A friend recently said he never liked Tron (which I talked about here and here) because he thought it looked stupid. Yes, I guess that's true, in the same way Fritz Lang's Metropolis and William Cameron Menzies' Things to Come look stupid: all are exercises in worldbuilding somewhat embarrassingly rooted in the eras in which they were made. Tron may be dated by its technology, but it's interestingly dated: many of the effects involve ways of rendering and makeshift solutions that won't likely be seen again (e.g., "simulated wireframe" using backlit kodalith), because digital filmmaking has utterly changed in the last 21 years. But not necessarily improved--are the plasticine universes of Finding Nemo etc. any more significant, really?
A few years ago I wrote an essay contrasting Pixar's drive for visual perfection with some of the grotty, low-tech things artists are doing. I think this still holds up:
As the corporate entertainment world introduces greater levels of "virtuality" into films (Toy Story, Jurassic Park) and computer games (Myst, Tomb Raider II), many artists are headed in the opposite direction, toward a kind of a sublime indeterminacy. Blurred transmissions, imperfect copies, and other waste products of electronic and digital media are the model for this new aesthetic, which is both symbiotic to and aloof from the global information network.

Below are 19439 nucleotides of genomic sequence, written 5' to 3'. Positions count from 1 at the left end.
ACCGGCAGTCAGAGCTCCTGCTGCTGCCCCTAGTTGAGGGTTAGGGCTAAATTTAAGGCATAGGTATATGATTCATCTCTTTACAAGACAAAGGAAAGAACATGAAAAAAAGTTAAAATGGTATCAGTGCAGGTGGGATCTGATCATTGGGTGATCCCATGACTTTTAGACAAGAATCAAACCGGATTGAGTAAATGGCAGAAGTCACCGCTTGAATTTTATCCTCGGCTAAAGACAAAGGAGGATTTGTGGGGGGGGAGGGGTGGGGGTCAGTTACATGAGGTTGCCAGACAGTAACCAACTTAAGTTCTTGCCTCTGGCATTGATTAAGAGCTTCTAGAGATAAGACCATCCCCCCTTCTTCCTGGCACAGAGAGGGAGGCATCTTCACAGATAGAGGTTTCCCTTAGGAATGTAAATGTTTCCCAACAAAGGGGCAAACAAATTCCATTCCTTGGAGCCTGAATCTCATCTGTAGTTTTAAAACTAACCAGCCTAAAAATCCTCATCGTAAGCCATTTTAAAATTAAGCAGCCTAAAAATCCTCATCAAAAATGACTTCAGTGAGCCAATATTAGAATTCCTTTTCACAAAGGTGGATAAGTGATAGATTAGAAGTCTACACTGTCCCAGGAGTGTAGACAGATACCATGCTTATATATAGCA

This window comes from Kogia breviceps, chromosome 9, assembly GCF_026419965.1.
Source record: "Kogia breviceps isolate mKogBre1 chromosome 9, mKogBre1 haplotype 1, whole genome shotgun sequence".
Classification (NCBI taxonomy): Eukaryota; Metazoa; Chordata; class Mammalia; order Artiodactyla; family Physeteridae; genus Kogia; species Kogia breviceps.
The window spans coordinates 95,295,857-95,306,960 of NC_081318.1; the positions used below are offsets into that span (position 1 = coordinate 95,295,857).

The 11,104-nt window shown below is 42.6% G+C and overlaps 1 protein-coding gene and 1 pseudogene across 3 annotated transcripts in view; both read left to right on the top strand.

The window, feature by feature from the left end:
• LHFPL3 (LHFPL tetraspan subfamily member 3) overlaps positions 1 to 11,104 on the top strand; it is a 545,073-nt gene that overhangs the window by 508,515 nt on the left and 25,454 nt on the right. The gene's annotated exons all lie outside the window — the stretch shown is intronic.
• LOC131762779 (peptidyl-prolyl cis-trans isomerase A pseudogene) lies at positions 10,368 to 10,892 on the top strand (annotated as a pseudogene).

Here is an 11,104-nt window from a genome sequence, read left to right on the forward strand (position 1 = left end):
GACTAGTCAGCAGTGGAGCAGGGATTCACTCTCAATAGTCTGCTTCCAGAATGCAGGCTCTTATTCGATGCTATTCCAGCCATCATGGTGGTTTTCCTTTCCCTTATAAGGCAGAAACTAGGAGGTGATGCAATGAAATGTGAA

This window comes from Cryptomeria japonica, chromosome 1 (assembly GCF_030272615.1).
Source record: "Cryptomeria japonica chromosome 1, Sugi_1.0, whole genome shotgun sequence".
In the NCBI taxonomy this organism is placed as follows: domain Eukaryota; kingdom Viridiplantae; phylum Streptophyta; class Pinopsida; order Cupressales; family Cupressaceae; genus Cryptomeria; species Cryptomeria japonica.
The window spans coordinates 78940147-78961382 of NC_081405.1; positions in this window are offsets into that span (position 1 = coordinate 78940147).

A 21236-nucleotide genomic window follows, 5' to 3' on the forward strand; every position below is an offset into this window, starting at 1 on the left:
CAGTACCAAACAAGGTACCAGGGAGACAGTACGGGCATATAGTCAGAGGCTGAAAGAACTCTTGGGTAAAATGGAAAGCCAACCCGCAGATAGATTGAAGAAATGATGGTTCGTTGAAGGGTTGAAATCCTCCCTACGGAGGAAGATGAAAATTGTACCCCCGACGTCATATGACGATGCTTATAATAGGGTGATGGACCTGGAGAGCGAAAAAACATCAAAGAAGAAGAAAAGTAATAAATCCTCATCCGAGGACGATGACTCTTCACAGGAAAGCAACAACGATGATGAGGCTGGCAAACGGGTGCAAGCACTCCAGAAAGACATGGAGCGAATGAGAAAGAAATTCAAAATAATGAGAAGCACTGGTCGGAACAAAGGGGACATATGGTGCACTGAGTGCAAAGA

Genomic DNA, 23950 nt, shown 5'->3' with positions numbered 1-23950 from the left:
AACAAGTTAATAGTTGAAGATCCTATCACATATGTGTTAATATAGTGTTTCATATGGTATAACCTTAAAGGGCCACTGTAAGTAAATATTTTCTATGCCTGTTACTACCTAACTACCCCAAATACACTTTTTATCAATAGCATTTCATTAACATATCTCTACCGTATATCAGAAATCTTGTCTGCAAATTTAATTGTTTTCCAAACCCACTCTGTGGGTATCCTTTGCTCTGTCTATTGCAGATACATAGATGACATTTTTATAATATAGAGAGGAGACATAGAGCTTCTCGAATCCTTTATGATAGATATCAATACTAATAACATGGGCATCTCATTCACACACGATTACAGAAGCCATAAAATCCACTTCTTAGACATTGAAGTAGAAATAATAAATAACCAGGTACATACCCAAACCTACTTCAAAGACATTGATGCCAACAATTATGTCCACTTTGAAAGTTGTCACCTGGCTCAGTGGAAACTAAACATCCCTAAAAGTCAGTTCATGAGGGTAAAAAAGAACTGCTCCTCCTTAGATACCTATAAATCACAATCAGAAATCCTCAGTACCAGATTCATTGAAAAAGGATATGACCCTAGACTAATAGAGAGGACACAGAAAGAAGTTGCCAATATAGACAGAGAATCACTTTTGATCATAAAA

So what does this have to do with Tron? Not much, actually. The film's director, Steven Lisberger, is just as rooted in digital utopianism as the Pixar folks; in recent interviews he has spoken of how artists can give inspiring form to new technologies, lamented the failed promise of the internet (he believes it's mainly a haven for gossip and p0rn), and dissed the despairing tone of the (original) Matrix. Yet a lot of artists like Tron, perhaps for the wrong reasons: the provisional, cobbled-together look of its technology; its wonderful mix of formal beauty and supreme cheesiness. Also, readers of William Gibson's Neuromancer inevitably thought about Blade Runner when visualizing The Sprawl, but what movie provided a ready template for the blocks of abstract data comprising Cyberspace? Oh, and speaking of anachronisms, the Pixar short that accompanies Nemo, titled Knickknacks, is pure uncut '80s, from the glossy sheen of the design to the '50s-retro wallpaper to the perky Bobby McFerrin soundtrack that makes you want to run screaming for the exits. Now there's something that's not interestingly dated.